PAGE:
History Channel offers "The True Story of 'Black Hawk Down' " at 9 tonight, a two-hour look at the events and book by Mark Bowden that inspired the movie.

AMC's "Backstory" returns for its third season with the first of several news documentaries that go behind the scenes of hit Hollywood movies. Tonight "Backstory" (at 10) looks at "Die Hard." Upcoming installments focus on "JFK," "Goodfellas," "Wall Street," "Predator" and "There's Something About Mary."

Doings in the Buffyverse

Fans of UPN's "Buffy the Vampire Slayer" have come to expect a villain-of-the-year each season, affectionately known as the show's "big bad." But this season will be different, said executive producer Marti Noxon.

"This year we wanted to put things a little different, because we had fallen into such a pattern with the big super villains, and once you come up with the plural of apocalypse, you're in trouble," Noxon said. "There will be a big badness, but it might not necessarily come from the same old source."

Noxon promised there will be a wedding this season, but there are no plans for Giles to return until next year.

"The climax of the season is going to be much more about people reaping what they've sown in the course of the year," she said. "It's a little more character-driven than the big, bad thing outside of the characters. Buffy and Willow and all the characters have been creating a lot of chaos in their lives, and that's going to have its own ramifications."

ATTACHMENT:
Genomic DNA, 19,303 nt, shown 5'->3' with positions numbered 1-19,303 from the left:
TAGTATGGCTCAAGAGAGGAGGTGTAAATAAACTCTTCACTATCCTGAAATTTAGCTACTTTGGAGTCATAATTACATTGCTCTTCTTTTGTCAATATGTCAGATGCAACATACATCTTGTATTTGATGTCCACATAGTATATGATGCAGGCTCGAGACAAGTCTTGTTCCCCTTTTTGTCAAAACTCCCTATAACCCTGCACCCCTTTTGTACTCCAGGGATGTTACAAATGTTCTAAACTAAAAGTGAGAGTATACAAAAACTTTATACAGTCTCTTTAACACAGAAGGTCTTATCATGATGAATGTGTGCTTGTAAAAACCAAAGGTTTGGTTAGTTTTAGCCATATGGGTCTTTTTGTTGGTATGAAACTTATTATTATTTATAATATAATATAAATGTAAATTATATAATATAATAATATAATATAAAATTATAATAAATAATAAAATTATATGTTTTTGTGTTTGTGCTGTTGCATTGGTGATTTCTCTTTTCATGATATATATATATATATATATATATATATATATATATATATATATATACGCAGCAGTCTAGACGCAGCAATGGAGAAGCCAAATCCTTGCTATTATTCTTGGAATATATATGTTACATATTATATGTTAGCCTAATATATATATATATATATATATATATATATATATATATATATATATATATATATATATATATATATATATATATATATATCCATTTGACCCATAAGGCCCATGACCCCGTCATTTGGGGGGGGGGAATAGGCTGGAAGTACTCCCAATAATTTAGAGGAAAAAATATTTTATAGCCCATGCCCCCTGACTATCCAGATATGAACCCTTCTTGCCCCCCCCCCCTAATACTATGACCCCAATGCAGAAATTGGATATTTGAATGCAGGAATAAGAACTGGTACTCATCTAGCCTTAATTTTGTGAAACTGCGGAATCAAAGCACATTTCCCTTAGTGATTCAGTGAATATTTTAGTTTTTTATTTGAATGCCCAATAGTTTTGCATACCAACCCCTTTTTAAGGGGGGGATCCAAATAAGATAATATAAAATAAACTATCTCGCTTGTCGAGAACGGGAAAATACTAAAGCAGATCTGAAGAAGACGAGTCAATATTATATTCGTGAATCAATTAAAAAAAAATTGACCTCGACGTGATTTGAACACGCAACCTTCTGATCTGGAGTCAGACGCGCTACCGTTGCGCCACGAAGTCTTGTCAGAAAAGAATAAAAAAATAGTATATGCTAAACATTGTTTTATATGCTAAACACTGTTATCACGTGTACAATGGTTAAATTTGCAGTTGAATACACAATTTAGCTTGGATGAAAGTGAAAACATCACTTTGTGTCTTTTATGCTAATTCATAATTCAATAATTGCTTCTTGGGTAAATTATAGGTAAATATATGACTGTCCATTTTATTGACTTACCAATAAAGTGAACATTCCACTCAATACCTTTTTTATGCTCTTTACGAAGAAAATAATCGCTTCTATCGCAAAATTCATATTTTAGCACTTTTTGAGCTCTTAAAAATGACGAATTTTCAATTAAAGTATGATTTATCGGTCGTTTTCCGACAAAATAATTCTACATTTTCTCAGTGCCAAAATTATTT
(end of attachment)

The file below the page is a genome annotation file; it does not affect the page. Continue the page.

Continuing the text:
The end of "Buffy" as a weekly television series could come as early as May 2003, when contracts for key cast members expire, including star Sarah Michelle Gellar.

"A lot depends on which of the actors will continue," Noxon said. "It may reach a natural end, which in some ways would be great. We wouldn't want to be one of those shows that just kept going until Xander fights the love-handle monster."

Noxon said it's possible the show could continue without Gellar, but, she said, "It's hard to imagine."

Over at spin-off series "Angel" on The WB, vampire-with-a-soul Angel (David Boreanaz) found himself a proud papa this season, which creates questions about how the show will move forward.

If the baby remains, it could hamper the action-adventure quotient. If the boy gets kidnapped, "Angel" threatens to go the route of "Beauty and the Beast" in its miserable final season.